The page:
IF GOVERNMENTS are serious about solving the doctors’ shortage in regional and rural areas, then they must fund the extra internships which will allow medical graduates to continue their training and finalise their qualifications.
The situation which has emerged that 180 Australian-trained medical students will not secure internships means the system in place is out of kilter and a serious planning failure.
Bluntly, it is bordering on incompetence.
A system which allows students to undertake their long and arduous medical studies to qualify as doctors only to have their training stopped due a shortfall in internships not only fails the students, but the community as well, particularly rural and regional areas which are crying out for additional doctors.
The 180 graduates who are missing out are international students who want to stay in Australia to work.
The irony here is many regional and rural centres have been dependent on foreign-trained doctors to fill doctor vacancies.
The federal government wants the states and territory governments to fund the extra internships in state-run hospitals next year.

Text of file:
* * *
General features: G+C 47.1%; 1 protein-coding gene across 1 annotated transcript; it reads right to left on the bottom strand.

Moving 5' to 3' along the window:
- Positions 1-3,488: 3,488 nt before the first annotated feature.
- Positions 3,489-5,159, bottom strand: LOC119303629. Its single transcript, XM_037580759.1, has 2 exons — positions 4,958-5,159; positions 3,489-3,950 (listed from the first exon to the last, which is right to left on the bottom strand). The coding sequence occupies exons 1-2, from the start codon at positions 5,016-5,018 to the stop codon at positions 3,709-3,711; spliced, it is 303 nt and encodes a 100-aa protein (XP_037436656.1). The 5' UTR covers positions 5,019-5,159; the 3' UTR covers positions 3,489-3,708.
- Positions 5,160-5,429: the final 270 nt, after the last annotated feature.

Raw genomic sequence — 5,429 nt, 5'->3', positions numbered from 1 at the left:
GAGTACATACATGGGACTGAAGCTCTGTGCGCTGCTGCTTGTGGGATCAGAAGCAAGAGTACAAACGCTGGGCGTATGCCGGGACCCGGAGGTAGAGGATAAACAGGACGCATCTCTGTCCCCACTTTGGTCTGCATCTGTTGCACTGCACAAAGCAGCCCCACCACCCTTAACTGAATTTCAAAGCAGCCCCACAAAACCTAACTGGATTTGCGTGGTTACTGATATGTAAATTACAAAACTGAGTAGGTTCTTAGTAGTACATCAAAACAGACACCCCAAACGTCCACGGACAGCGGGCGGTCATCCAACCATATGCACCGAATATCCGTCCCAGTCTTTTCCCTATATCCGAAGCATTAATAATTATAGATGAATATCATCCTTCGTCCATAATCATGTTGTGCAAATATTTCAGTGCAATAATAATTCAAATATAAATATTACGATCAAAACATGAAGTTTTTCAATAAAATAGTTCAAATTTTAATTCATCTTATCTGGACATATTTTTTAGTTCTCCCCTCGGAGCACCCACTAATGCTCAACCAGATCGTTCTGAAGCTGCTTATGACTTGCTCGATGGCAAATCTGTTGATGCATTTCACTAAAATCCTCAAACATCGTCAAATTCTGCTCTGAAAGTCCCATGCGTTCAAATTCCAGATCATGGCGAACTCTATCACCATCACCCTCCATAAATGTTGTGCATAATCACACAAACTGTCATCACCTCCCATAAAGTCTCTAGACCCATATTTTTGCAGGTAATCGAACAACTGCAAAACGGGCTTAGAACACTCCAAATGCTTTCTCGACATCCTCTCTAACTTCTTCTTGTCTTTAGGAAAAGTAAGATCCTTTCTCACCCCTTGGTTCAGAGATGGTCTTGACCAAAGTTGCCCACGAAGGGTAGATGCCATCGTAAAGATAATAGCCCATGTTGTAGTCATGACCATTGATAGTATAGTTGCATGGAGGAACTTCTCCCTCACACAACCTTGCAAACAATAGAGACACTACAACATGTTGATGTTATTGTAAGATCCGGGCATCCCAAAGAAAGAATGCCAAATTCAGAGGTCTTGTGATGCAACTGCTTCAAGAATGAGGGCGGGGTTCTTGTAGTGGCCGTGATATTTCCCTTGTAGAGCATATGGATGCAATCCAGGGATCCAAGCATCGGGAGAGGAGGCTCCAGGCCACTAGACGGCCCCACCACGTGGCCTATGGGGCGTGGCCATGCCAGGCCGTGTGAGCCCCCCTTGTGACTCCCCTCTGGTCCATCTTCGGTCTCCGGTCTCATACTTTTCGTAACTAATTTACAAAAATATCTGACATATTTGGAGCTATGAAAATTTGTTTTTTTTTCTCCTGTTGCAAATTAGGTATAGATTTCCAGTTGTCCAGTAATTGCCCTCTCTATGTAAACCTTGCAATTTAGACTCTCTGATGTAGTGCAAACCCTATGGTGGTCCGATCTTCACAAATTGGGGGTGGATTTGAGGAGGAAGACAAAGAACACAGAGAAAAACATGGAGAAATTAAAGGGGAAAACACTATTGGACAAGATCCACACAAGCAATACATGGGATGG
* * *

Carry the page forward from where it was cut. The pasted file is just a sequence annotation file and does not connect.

While the cost of the internships has not been disclosed, forcing medical students who have studied in Australia overseas to complete their training robs Australia of an opportunity to bolster its doctor workforce.
Regional and rural centres desperate for more doctors have been told repeatedly over the years that the problem can not be fixed under more doctors have been trained.
That is now occurring, but only providing half the training achieves nothing.
Funding the additional placements provides the system with an opportunity to incorporate country practice as a requirement following registration as a doctor.
All we need here is the state and federal governments and the medical fraternity working together on a positive outcome.
After all the talk, Barnaby Joyce’s bid to move to the House of Representatives at the next federal election by standing as the endorsed Nationals candidate for either the seat of New England or the Queensland seat of Maranoa has amounted to nothing.
Having not contested the New England pre-selection ballot, Senator Joyce announced yesterday he would not be standing against Maranoa’s sitting member Bruce Scott in the party’s pre-selection ballot.
In a statement yesterday he also declared the opinion polls were “narrowing” and the next federal election will “be a very tight race”, a concession that the Opposition still has work to do to secure government.